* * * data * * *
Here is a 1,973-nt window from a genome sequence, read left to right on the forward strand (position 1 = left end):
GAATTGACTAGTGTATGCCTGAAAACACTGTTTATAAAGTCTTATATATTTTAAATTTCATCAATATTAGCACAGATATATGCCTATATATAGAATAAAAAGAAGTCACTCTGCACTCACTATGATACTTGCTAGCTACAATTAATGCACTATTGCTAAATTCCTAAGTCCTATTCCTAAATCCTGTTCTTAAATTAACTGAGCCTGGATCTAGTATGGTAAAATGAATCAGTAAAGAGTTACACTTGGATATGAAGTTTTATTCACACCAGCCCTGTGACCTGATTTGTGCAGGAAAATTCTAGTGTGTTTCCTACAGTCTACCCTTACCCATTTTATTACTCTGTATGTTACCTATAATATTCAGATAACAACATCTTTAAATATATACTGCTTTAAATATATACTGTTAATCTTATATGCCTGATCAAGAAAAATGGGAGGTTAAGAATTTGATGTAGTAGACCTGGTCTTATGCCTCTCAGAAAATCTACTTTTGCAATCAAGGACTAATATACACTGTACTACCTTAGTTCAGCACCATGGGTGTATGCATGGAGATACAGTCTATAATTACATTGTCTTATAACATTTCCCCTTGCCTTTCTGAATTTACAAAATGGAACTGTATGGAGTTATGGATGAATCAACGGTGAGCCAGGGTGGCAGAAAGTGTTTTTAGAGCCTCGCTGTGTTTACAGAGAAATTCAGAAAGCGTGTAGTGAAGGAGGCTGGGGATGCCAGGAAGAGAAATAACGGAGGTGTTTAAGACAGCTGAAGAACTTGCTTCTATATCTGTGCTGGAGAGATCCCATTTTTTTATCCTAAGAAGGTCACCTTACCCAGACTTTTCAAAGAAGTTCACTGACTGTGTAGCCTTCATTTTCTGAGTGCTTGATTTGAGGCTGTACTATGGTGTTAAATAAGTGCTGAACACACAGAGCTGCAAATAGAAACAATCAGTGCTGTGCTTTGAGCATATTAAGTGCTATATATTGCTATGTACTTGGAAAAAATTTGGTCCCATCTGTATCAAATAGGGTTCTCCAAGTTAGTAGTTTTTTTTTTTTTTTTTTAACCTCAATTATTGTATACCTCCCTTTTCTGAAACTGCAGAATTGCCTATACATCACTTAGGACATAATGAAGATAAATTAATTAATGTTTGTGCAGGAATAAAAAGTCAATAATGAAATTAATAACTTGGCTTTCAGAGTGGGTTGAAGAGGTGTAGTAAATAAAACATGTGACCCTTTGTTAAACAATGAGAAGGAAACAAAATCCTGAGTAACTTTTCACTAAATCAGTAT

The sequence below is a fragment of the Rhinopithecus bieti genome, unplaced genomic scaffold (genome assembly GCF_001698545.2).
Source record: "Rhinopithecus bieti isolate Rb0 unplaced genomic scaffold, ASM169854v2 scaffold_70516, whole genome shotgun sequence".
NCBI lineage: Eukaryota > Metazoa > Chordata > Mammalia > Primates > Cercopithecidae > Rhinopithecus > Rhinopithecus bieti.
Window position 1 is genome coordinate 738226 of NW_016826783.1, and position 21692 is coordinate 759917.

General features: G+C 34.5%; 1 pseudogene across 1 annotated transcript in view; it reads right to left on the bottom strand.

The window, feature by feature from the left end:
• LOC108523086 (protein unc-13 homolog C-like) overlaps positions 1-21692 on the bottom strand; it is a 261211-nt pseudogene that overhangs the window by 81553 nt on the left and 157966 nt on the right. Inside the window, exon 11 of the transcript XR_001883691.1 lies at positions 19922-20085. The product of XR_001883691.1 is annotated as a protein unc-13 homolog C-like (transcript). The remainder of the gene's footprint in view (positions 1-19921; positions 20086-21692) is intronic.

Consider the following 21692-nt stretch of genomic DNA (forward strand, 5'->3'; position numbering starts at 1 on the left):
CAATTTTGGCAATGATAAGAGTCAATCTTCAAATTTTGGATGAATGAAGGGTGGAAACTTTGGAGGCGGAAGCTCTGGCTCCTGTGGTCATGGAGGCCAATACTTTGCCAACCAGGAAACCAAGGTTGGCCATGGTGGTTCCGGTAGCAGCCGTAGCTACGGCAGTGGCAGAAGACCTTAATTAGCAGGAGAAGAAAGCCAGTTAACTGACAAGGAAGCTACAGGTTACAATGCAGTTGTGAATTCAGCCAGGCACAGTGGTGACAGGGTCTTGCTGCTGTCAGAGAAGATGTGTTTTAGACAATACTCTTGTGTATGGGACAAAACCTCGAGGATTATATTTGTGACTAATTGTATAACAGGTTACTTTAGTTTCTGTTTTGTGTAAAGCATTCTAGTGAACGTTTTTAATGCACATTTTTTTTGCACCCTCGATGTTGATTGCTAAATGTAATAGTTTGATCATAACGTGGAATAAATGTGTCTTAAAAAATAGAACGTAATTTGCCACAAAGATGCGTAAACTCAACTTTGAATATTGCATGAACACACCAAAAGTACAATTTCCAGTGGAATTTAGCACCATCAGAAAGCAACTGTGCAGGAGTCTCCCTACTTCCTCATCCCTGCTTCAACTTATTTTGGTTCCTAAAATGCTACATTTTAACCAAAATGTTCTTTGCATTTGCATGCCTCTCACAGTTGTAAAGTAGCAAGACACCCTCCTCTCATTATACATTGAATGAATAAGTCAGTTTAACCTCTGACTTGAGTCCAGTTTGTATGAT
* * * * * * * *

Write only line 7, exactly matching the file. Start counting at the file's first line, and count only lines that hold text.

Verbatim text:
General features: G+C 34.5%; 1 pseudogene across 1 annotated transcript in view; it reads right to left on the bottom strand.